This Irish team got steadily better as the qualifying campaign progressed, resulting in the historic win against World Cup holders Germany that cemented their place in the play-offs and led to the two-legged victory over Bosnia-Herzegovina.

Martin O’Neill has brought back the famous Irish team spirit that helped the country over-achieve in several major tournaments, and the manager has also put together a very strong starting XI that will be hard to beat if he can name his best side.

The defence is very strong in the middle of the park with four decent centre-halves vying for the two available spots, while both full-backs enjoy pace and skill and add an attacking dimension down the flanks.

Shane Long and Jonathan Walters will strike fear into the best defenders in Europe and will help take pressure off the team when up against more technical sides like Belgium and Italy.

But Ireland’s real area of strength is their ability to create opportunities from set-pieces. Robbie Brady’s left foot is capable of delivering pin-point crosses anywhere in the danger zone, which will be attacked with added enthusiasm at Euro 2016.

Manager: Martin O’Neill

Key player: Shane Long

The Southampton striker has enjoyed a terrific second half of the Premier League season, which the Ireland manager said was probably inspired by the goal he scored at the Aviva Stadium to beat the Germans.

Ireland are a completely different side when Long is up top as his pace puts huge pressure on opposition defences and prevents them from playing a high line.

Long’s quickness also causes defenders to give away free-kicks in dangerous areas, which will be key to Ireland’s set-piece game-plan.

13 June Ireland v Sweden, Stade de France, 5pm
18 June Belgium v Ireland, Stade de Bordeaux, 2pm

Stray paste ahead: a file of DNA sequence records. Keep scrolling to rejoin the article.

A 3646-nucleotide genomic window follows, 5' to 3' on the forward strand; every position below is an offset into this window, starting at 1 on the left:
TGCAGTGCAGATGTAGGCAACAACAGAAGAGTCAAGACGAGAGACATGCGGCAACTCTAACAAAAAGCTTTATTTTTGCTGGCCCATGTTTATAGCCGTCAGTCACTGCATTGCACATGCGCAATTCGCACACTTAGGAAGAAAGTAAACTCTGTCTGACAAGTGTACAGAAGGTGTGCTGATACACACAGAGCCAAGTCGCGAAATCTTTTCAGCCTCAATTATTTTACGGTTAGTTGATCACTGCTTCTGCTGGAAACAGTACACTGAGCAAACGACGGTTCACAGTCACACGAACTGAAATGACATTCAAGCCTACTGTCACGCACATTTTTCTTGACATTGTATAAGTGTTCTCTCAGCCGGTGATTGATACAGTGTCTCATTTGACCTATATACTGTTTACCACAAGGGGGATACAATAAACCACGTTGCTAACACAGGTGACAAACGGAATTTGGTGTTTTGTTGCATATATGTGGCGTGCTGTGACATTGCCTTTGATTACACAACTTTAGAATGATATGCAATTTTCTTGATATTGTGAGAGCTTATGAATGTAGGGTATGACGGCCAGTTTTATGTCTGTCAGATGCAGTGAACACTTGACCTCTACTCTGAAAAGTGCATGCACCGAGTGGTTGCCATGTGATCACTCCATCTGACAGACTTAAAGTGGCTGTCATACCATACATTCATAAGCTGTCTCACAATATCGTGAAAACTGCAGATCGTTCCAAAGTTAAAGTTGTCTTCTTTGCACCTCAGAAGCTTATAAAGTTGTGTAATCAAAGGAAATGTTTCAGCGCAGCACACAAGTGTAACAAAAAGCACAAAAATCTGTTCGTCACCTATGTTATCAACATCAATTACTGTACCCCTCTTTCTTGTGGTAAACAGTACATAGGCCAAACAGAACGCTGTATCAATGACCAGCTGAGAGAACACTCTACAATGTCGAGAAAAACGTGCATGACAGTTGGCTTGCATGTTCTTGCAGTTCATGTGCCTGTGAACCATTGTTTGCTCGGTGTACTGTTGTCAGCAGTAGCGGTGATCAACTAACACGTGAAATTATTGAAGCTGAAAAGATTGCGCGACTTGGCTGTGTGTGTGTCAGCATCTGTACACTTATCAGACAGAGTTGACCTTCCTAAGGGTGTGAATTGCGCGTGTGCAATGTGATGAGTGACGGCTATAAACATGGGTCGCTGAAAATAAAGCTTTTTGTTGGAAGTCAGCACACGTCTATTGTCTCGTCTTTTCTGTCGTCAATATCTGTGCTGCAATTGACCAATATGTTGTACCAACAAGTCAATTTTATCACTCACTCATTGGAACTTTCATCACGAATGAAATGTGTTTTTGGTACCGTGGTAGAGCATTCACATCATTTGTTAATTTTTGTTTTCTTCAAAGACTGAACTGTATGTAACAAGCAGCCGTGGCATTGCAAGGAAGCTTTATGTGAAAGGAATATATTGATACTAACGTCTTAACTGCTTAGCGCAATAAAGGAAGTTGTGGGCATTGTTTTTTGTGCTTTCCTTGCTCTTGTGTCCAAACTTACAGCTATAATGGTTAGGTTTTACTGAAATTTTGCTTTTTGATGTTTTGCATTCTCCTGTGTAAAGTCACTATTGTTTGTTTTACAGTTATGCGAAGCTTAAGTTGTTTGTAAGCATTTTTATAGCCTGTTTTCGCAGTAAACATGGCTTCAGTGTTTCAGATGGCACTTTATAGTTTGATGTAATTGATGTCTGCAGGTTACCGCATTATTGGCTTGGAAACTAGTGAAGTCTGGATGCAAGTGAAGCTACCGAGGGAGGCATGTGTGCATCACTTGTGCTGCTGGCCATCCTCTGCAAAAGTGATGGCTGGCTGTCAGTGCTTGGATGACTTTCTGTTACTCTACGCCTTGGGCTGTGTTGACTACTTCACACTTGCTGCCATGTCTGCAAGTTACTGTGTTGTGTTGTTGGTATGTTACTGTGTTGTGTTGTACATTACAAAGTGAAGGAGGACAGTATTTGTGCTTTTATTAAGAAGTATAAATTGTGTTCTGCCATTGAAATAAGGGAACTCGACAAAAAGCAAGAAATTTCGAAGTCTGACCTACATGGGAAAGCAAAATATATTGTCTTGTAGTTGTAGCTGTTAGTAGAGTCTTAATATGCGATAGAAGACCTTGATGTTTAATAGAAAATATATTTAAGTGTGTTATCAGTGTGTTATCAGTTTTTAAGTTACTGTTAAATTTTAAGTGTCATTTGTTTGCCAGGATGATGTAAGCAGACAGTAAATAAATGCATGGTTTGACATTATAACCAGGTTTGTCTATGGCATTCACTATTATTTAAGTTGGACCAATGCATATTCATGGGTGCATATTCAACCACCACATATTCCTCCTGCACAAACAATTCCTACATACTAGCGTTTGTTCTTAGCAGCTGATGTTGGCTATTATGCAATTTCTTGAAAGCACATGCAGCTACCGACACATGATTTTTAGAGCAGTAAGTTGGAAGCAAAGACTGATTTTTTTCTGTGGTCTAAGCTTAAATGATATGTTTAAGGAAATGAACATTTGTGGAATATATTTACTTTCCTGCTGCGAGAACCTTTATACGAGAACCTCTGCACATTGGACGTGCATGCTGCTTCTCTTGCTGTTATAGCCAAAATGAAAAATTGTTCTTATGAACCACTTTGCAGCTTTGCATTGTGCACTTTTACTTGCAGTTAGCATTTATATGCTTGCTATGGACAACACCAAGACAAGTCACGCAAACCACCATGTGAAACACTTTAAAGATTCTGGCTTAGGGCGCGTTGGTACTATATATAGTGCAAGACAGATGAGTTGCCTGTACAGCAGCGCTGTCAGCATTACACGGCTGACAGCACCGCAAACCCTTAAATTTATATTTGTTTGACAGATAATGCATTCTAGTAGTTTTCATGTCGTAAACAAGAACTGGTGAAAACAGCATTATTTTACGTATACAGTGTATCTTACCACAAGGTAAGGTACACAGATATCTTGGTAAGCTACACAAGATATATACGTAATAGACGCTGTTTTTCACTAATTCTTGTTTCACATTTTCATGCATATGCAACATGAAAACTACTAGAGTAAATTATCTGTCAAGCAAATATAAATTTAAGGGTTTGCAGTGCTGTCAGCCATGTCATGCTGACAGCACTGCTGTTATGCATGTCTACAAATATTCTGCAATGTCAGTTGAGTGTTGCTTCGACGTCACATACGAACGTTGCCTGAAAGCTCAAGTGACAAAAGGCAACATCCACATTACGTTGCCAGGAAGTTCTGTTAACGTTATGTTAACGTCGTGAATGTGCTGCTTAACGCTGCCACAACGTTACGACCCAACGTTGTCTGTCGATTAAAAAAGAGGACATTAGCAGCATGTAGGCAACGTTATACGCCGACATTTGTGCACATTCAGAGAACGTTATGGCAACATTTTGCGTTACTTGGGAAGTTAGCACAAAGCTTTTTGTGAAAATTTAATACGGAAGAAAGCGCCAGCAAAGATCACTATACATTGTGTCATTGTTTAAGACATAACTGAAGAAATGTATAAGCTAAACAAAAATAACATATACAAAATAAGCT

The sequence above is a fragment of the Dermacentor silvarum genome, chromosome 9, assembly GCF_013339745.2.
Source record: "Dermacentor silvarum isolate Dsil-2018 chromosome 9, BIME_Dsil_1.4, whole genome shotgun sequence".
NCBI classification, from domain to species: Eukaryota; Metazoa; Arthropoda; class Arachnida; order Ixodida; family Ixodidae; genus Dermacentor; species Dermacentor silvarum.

22 June Italy v Ireland, Stade Pierre Mauroy, 8pm


The golden generation of Belgium are fancied to go all the way at this tournament and when you look at the quality at their disposal, it is hard to argue against their their odds of being involved at the business end of Euro 2016.

Marc Wilmots' side are set to be one of the most entertaining in France with an array of attacking options in the squad.

Star players like Eden Hazard and Kevin De Bruyne have had a mixed year at their respective clubs but both appeared to be hitting top form at the season’s close.

Belgium will play with real attacking intent, which starts from the back, with defenders who are quick to join in with the attack, while their goal threat is likely to come from all angles with Romelu Lukaku and Divock Origi competing to lead the attack.

Yannick Carrasco showed his quality in the Champions League final as his second-half strike for Atletico Madrid forced the game into extra time, and he will certainly be one to watch at the tournament.

Belgium’s hopes were dealt a severe blow with the onset of several big name injuries, none more so than leader Vincent Kompany who has been ruled out.

The Belgians will be content with nothing less than a semi-final appearance but will need to hit the ground running in this tough group as they open against Italy, before meeting Ireland in Bordeaux on 18 June.

Manager: Marc Wilmots

Key player: Kevin De Bruyne

The Manchester City midfielder missed a large chunk of the season through injury but the 24-year-old came back fitter and stronger, putting in some world class performances in the Premier League as well as helping his club to the Champions League semi-finals.

De Bruyne drives the team forward from midfield and has an eye for goal, which really enhances this already attack-minded side.

13 June Belgium v Italy, Stade de Lyon, 8pm
18 June Belgium v Ireland, Stade de Bordeaux, 2pm
22 June Sweden v Belgium, Stade de Nice, 8pm.


The Azzurri have been hit hard as some key players were ruled out through injury with both Marco Verratti and Claudio Marchisio missing from Antonio Conte’s squad.